Birds of Prey of the East: A Field Guide

Reference Reviews , Volume 32 (7/8): 1 – Sep 17, 2018

Loading next page...
 
/lp/emerald-publishing/birds-of-prey-of-the-east-a-field-guide-K4WXcpEbXO
Publisher
Emerald Publishing
Copyright
Copyright © Emerald Group Publishing Limited
ISSN
0950-4125
DOI
10.1108/RR-08-2018-0128
Publisher site
See Article on Publisher Site

Abstract

So to return to the book. Each species gets around ten pages. I have picked at random Swinson’s Hawk. Science and technology The first description is of the juvenile and one-year bird perching and the description is of colour variation, habitat, size and voice. The second description covers the young bird in flight. These are RR 2018/203 then repeated for the adult bird perching and then in flight. All these are illustrated by bird portraits by the author. Paintings allow specific examples and details Brian K. Wheeler to be made clear. (A practice that botanists have long Princeton University Press made use of). The next page gives background about Princeton, NJ and Oxford habitat, nesting, movements (that is migratory movements) and comment on similar looking birds. The status notes the places they have been observed. 296 pp. Swinson’s Hawk is highly migratory and the map only ISBN 978 0 691 11706 5 (print); ISBN 978 1 400 89016 3 (e-book) shows various sightings. Other, more common, birds £22 $27.95 Princeton Field Guides have winter, summer and permanent range plus occasional sites. For some birds the maps stretch as Keywords Birds, Canada, United States of America far as Greenland and Iceland. There are one or Review DOI 10.1108/RR-08-2018-0128 occasionally more photographs, of typical habitat. The maps are full page and a big enough to be annotated I suppose I have to explain that East is the east of by the reader as they identify birds. There is plenty of the USA and Canada, east of the Mississippi- guidance before the species pages on how to use the Missouri and across the border to follow the edge book and how to identify birds of the prey including of Manitoba to Hudson Bay. The author has been detail of moult in the (now) three orders. There is a painting, photographing and studying birds, and separate sectiononbirds of prey in Florida where the particularly birds of prey for more than 50 years. species are to some extent tropical and some The book is in the Princeton Field Guides series. information on western birds of prey that sometimes The Guide starts with an account of bird cross the divide. There is also a long account of taxonomy. Until recently all the birds in the book plumage variation in the “eastern” red-tailed hawk would have counted as Falconiformes. However, which leads to a proposal of identifying a sub-species. recent work, mainly using DNA data, has shown This a very useful and exceptionally detailed field that falcons are nearer to parrots and songbirds. The guide to birds of prey in eastern North America. You other birds of prey, eagles, harriers, hawks, kites and may have guessed there is a companion guide, Birds of osprey, are now in a new order Accipitriformes. Prey of the West, also by Wheeler, which I’ve also seen and Since that decision the vultures have been moved to is just as good as its eastern counterpart reviewed here. their own order Cathartiformes. (In several reviews John Goodier of field guides I have commented on the new DNA Consultant, Goldhawk Information, London, UK based taxonomy, but none of the other groups has been so profoundly altered. It should be pointed out that the species and subspecies are still valid.) The author sticks with the lay term ‘birds of prey’ and RR 2018/204 falcons get into the book, plus a couple of vultures that do hunt small prey. He does offer to the bird Canids of the World: Wolves, Wild Dogs, observer evidence for the realignment based on the Foxes, Jackals, Coyotes and their Relatives pattern of moult in falcons, parrots and the eagle Jose´ R. Castello groups.Heassumes,rightly,thatmostfield ornithologist will look for a bird of prey. I am quite Princeton University Press used to seeing the whole range including some owls Princeton, NJ and Oxford appearing in demonstrations of falconry. There is a distinction in hunting with birds of prey between xi 1 325 pp. hawks and falcons. Falcons set off to hunt from a ISBN 978 0 691 18372 5 (hbck); ISBN 978 0 691 17685 7 raised vantage point, and so will sit on the handler’s fist while hawks fly from tree branches and will sit on (pbck); ISBN 978 0 691 18541 5 (e-book) the handler’s wrist. The difference here has nothing £62 $79.95 (hbck); £24 $29.95 (pbck) to do with taxonomy but with individual bird’s Princeton Field Guides preferences – the owls are falcons! Keywords Guides and handbooks, Mammals Review DOI 10.1108/RR-08-2018-0126 Reference Reviews Canids of the World is another volume in the Volume 32 · Number 7/8 · 2018 · pp. 29–36 © Emerald Publishing Limited · ISSN 0950-4125 Princeton Field Guides series and deals with a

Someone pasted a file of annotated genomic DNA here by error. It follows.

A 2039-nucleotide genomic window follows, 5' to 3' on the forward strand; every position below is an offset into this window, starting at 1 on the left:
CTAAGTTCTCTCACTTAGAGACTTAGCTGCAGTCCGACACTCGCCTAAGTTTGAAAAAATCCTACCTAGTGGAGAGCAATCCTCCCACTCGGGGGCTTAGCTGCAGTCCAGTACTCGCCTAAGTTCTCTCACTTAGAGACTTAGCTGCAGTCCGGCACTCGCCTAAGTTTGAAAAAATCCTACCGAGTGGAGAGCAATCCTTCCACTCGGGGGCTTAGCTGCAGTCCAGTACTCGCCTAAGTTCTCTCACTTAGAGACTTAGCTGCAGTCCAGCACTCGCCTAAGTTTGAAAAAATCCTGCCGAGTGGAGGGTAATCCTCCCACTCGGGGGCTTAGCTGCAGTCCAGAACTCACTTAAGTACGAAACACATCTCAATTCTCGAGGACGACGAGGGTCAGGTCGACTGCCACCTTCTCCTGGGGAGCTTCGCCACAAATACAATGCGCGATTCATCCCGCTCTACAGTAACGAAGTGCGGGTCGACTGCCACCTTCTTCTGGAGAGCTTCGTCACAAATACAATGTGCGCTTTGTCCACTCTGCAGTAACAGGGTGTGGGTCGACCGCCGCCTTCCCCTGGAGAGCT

Journal

Reference ReviewsEmerald Publishing

Published: Sep 17, 2018

There are no references for this article.